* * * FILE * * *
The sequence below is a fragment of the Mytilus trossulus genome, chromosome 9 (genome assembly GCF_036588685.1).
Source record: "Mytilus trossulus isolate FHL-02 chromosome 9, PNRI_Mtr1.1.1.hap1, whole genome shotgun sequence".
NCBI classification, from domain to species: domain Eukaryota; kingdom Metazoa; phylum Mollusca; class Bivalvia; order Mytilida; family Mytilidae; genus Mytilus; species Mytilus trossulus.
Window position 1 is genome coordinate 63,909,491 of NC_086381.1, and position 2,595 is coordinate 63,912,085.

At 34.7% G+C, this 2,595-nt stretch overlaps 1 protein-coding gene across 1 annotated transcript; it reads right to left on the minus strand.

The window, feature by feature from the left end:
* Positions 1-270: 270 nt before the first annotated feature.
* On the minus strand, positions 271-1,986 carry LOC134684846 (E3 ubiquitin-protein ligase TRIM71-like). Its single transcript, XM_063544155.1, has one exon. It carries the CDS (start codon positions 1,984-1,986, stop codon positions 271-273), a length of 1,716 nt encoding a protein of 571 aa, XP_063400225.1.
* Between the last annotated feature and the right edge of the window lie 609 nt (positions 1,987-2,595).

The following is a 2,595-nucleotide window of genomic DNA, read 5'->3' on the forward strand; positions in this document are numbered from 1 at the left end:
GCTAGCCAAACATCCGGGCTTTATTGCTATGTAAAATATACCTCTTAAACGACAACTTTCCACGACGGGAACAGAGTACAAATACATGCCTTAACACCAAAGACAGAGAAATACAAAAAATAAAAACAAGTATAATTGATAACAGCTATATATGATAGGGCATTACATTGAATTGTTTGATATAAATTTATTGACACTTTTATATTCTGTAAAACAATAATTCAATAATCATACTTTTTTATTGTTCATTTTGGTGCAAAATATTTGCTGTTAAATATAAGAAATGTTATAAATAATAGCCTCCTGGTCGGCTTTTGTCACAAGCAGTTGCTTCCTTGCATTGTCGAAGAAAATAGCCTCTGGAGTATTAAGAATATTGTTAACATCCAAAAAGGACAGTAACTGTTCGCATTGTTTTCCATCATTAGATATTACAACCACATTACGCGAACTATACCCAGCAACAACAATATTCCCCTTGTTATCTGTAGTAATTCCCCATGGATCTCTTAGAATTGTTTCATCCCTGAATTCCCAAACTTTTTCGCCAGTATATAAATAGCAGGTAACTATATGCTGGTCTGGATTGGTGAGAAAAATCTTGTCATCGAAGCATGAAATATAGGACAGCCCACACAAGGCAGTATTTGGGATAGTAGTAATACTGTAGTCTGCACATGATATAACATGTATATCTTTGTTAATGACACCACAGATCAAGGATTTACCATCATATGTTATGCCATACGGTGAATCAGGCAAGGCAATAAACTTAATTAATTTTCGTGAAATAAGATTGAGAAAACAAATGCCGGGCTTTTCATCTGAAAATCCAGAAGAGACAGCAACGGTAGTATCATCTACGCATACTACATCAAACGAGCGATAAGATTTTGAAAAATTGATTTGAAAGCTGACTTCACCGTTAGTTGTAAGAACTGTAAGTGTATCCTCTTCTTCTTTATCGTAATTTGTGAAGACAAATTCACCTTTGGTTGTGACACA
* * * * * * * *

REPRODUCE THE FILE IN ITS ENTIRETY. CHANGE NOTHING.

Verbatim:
The sequence below is a fragment of the Mytilus trossulus genome, chromosome 9 (genome assembly GCF_036588685.1).
Source record: "Mytilus trossulus isolate FHL-02 chromosome 9, PNRI_Mtr1.1.1.hap1, whole genome shotgun sequence".
NCBI classification, from domain to species: domain Eukaryota; kingdom Metazoa; phylum Mollusca; class Bivalvia; order Mytilida; family Mytilidae; genus Mytilus; species Mytilus trossulus.
Window position 1 is genome coordinate 63,909,491 of NC_086381.1, and position 2,595 is coordinate 63,912,085.

At 34.7% G+C, this 2,595-nt stretch overlaps 1 protein-coding gene across 1 annotated transcript; it reads right to left on the minus strand.

The window, feature by feature from the left end:
* Positions 1-270: 270 nt before the first annotated feature.
* On the minus strand, positions 271-1,986 carry LOC134684846 (E3 ubiquitin-protein ligase TRIM71-like). Its single transcript, XM_063544155.1, has one exon. It carries the CDS (start codon positions 1,984-1,986, stop codon positions 271-273), a length of 1,716 nt encoding a protein of 571 aa, XP_063400225.1.
* Between the last annotated feature and the right edge of the window lie 609 nt (positions 1,987-2,595).

The following is a 2,595-nucleotide window of genomic DNA, read 5'->3' on the forward strand; positions in this document are numbered from 1 at the left end:
GCTAGCCAAACATCCGGGCTTTATTGCTATGTAAAATATACCTCTTAAACGACAACTTTCCACGACGGGAACAGAGTACAAATACATGCCTTAACACCAAAGACAGAGAAATACAAAAAATAAAAACAAGTATAATTGATAACAGCTATATATGATAGGGCATTACATTGAATTGTTTGATATAAATTTATTGACACTTTTATATTCTGTAAAACAATAATTCAATAATCATACTTTTTTATTGTTCATTTTGGTGCAAAATATTTGCTGTTAAATATAAGAAATGTTATAAATAATAGCCTCCTGGTCGGCTTTTGTCACAAGCAGTTGCTTCCTTGCATTGTCGAAGAAAATAGCCTCTGGAGTATTAAGAATATTGTTAACATCCAAAAAGGACAGTAACTGTTCGCATTGTTTTCCATCATTAGATATTACAACCACATTACGCGAACTATACCCAGCAACAACAATATTCCCCTTGTTATCTGTAGTAATTCCCCATGGATCTCTTAGAATTGTTTCATCCCTGAATTCCCAAACTTTTTCGCCAGTATATAAATAGCAGGTAACTATATGCTGGTCTGGATTGGTGAGAAAAATCTTGTCATCGAAGCATGAAATATAGGACAGCCCACACAAGGCAGTATTTGGGATAGTAGTAATACTGTAGTCTGCACATGATATAACATGTATATCTTTGTTAATGACACCACAGATCAAGGATTTACCATCATATGTTATGCCATACGGTGAATCAGGCAAGGCAATAAACTTAATTAATTTTCGTGAAATAAGATTGAGAAAACAAATGCCGGGCTTTTCATCTGAAAATCCAGAAGAGACAGCAACGGTAGTATCATCTACGCATACTACATCAAACGAGCGATAAGATTTTGAAAAATTGATTTGAAAGCTGACTTCACCGTTAGTTGTAAGAACTGTAAGTGTATCCTCTTCTTCTTTATCGTAATTTGTGAAGACAAATTCACCTTTGGTTGTGACACA